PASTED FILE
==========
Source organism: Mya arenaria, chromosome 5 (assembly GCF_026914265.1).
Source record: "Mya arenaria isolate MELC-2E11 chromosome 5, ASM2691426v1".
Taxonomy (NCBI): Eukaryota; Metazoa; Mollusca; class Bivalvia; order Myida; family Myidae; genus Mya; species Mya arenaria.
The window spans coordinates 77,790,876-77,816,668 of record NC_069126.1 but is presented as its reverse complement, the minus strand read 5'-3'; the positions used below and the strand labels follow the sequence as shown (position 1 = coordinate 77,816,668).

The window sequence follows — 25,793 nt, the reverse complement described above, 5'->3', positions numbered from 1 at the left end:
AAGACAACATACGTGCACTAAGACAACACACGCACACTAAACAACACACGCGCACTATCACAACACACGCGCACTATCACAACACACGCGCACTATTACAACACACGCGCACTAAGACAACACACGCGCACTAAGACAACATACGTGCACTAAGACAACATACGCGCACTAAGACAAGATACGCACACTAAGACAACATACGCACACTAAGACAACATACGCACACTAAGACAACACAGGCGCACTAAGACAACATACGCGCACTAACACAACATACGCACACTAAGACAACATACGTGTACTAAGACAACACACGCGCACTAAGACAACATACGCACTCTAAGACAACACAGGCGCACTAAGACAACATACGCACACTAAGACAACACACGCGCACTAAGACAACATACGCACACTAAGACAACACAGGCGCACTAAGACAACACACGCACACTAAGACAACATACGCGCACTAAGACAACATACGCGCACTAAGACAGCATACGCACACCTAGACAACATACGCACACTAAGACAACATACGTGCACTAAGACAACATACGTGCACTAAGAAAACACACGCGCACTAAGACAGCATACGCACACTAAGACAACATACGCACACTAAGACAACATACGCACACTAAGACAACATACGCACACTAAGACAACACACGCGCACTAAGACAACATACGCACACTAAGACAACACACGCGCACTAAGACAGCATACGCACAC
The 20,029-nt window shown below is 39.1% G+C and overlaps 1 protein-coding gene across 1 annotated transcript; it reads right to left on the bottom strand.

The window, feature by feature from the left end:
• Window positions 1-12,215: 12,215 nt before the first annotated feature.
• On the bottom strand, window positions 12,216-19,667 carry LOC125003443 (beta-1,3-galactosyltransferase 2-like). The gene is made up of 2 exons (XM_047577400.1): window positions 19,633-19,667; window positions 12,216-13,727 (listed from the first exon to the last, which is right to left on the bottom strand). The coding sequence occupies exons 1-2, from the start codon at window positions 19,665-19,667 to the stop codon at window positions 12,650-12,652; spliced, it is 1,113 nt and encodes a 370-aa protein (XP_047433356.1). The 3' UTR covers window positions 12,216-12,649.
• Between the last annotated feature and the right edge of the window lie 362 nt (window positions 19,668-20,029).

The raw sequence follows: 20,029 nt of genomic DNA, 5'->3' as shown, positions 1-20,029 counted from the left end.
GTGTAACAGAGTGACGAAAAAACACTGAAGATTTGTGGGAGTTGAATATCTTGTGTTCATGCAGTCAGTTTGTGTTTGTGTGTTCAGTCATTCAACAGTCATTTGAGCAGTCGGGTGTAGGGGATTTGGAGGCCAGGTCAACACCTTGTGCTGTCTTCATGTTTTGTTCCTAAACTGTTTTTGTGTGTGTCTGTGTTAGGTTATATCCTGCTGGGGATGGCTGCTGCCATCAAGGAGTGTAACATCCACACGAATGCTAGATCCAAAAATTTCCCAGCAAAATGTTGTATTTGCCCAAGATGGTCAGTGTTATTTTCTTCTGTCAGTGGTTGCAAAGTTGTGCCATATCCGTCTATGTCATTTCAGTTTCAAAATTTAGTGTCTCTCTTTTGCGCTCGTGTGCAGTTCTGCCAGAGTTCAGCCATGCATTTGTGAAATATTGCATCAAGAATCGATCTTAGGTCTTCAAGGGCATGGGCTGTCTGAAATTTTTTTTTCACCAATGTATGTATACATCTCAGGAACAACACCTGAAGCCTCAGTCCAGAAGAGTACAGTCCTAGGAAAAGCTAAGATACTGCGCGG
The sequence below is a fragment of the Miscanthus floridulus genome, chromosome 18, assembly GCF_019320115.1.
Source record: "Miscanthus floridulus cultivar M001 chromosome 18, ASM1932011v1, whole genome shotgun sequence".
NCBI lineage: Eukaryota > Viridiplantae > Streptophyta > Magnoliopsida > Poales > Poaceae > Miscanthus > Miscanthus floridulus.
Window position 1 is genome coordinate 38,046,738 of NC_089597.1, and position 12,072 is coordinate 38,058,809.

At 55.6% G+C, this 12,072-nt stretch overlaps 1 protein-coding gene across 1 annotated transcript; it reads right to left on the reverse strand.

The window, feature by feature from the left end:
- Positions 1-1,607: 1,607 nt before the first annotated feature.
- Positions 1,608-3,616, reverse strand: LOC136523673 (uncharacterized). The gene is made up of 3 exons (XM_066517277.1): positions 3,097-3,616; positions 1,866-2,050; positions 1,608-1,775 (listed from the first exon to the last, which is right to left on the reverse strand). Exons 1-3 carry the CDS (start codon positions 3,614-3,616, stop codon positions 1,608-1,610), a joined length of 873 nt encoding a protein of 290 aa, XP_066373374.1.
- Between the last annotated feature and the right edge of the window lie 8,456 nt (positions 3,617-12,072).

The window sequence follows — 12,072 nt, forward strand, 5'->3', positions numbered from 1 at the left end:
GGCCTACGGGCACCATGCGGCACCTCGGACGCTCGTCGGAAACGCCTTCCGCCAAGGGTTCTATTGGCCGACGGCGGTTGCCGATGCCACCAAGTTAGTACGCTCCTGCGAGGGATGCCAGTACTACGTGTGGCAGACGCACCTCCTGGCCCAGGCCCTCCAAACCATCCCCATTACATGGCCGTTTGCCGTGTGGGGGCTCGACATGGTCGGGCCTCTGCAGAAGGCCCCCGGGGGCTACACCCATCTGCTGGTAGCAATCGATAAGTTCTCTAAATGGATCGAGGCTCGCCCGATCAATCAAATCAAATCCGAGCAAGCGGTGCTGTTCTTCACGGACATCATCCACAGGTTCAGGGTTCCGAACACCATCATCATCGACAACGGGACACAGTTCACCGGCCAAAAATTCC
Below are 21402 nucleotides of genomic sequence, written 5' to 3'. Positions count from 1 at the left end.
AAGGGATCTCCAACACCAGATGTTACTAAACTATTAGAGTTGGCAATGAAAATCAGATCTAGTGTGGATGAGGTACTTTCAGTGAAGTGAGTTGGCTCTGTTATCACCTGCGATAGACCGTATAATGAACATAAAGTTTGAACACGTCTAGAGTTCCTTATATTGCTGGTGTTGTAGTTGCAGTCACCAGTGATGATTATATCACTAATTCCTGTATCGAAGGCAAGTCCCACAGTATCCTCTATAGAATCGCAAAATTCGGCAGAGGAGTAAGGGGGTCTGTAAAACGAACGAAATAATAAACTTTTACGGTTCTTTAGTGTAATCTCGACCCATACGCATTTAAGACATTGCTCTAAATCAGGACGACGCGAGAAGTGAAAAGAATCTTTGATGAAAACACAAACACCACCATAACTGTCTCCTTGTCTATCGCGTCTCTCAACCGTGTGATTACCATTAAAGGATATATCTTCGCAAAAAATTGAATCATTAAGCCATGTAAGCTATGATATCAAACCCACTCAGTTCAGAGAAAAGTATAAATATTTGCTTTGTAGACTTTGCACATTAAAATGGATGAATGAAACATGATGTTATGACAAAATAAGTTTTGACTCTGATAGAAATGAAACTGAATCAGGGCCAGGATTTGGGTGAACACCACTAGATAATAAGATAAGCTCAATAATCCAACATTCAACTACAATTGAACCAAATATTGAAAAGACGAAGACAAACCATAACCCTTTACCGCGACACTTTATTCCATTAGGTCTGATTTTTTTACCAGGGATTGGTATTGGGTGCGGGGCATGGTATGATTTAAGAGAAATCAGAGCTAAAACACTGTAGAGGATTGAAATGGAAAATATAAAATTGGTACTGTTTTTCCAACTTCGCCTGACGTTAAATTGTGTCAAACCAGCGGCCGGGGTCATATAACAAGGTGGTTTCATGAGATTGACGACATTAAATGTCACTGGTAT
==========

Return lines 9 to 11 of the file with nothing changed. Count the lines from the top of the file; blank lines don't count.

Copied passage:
• Window positions 1-12,215: 12,215 nt before the first annotated feature.
• On the bottom strand, window positions 12,216-19,667 carry LOC125003443 (beta-1,3-galactosyltransferase 2-like). The gene is made up of 2 exons (XM_047577400.1): window positions 19,633-19,667; window positions 12,216-13,727 (listed from the first exon to the last, which is right to left on the bottom strand). The coding sequence occupies exons 1-2, from the start codon at window positions 19,665-19,667 to the stop codon at window positions 12,650-12,652; spliced, it is 1,113 nt and encodes a 370-aa protein (XP_047433356.1). The 3' UTR covers window positions 12,216-12,649.
• Between the last annotated feature and the right edge of the window lie 362 nt (window positions 19,668-20,029).